It's hard to tell who the good guys are in the world-premiere production of the Goodman Theatre-commissioned drama "Teddy Ferrara." And that, as Martha Stewart might say, ends up being a very good thing. Written by Christopher Shinn, London's Royal Court Theatre wunderkind and the 2008 Pulitzer finalist for his previous work, "Dying City," the latest offering from Goodman's 2012/13 season is at once a psychological thriller and a zeitgeist exploration of our hyperconnected society. What price do we pay for the loss of privacy and personal space that comes with instantaneous e-gratification?
The production is gifted with rich and multi-layered source material that weaves so many vital subjects into a stunning and visceral web. Shinn's dexterity with dialogue that sounds intelligent, yet awkward and genuine, is nothing short of amazing. The stories told between words unspoken are every bit as gripping as those seen and heard by the audience. I own that I have had a mild case of the blahs overall this theater season. "Teddy Ferrara" is the cure for the cynical critic.
And that is no less the case when a production is fortunate enough to secure such a diverse and gifted cast, but more on that later. The plot, as it were, is so simply described in press materials as the tale of Gabe (a wisely subtle Liam Benzvi), an openly gay senior at an unidentified state university: "he runs the Queer Students Group, he finally has a single room and he recently started dating a great guy. But when a campus tragedy occurs that makes national headlines it...throws Gabe's world into disorder."
Gabe is a postmodern golden boy: smart, attractive and best friends with Tim (Josh Salt), the straight Big Man on Campus. The relationship is the subject of much good-natured ribbing amongst the men's circle of friends, which includes Tim's longtime girlfriend Jenny (Paloma Nozicka) and Gabe's new boyfriend Drew (a wonderfully Machiavellian Adam Poss).
It is the titular character of Teddy, played like a despairing cross between the fictional Hedwig and the late Anna Nicole Smith, whose ill fortune cracks the faint fissures in this group dynamic wide open. To expound upon how would be a great disservice to a narrative that every audience member needs to experience in order for the ensuing emotional punches to land as they are intended.
Who are the victims and who are the heroes in the melee that ensues? Is the purposely-unnamed University President (Patrick Clear, a master of the awkward conversation), a well-meaning man caught up in his own political ambitions, to be blamed? In an era of public servitude that calls for heightened self-awareness, a byproduct of the meta surveillance brought about by social media, camera phones and kamikaze bloggers, can anyone be faulted for extreme caution?
Or we can turn our attention to Poss' Gabe, a ambitious and possibly sociopathic campus newspaper editor who may or may not be using every relationship he's formed, past and present, for his own personal gain? Do we cast our eye upon Liam Benzvi's Gabe, a protagonist who manages to seem both naive and fantastically delusional? Perhaps most extraordinarily, Christopher Shinn's disciplined script leaves open the possibility that the awkward, attention-seeking Teddy himself owns some of the responsibility for the chaos.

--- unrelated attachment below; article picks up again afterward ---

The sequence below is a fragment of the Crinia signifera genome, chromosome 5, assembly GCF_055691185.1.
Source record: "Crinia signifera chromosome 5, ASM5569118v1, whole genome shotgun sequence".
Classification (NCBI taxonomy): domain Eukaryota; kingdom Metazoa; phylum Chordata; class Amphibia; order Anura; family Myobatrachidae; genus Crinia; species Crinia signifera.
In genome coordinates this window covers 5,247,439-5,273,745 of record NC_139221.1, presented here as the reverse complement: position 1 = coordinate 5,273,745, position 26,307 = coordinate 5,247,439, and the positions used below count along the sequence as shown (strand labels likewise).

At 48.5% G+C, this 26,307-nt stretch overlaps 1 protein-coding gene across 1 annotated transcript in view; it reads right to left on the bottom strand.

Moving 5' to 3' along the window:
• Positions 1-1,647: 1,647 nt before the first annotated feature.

For those readers who believe I may be overusing the rhetorical question, I would reply that it's impossible not to employ this device when examining "Teddy Ferrara." There are no clear answers or neat happy endings, nor is that Shinn's intent. There are so many topical elements incorporated into this drama, yet never at the expense of solid, eager storytelling.
Timely issues such as cyber bullying, the social advances of young adults historically relegated to the cultural fringes, sexual politics -- Shinn brings it all without leaving the least impression of effort. The hard work and artistry that goes into producing such an outcome must be admired.
It's important not to forgo awarding kudos to the other artistic players who make Goodman's "Teddy Ferrara" such a rousing success. Set Designer Lee Savage's does fine work, creating utilitarian yet versatile set pieces that help transform Goodman's smaller Owen Theater into a university quad, a gay nightclub and a quiet dormitory with seamless ease.
Lighting and Sound Design from Keith Parham and Richard Woodbury, respectively, blend expertly with Savage's vision. And of course Director Evan Cabnet is the maestro who brings word, cast and crew together to create this bewildering yet satisfying tapestry.
There are only two issues to lament with regard to the world premiere of the Goodman-commissioned "Teddy Ferrara:" a disappointingly short run that concludes in less than a month, and that I am not independently wealthy enough to purchase a series of return tickets. A production this finely complex warrants multiple viewings.
"Teddy Ferrara" runs through March 3 at Goodman Theatre, 170 N. Dearborn, Chicago, IL. For info or tickets, call 312-443-3811 or visit the Goodman Theatre website.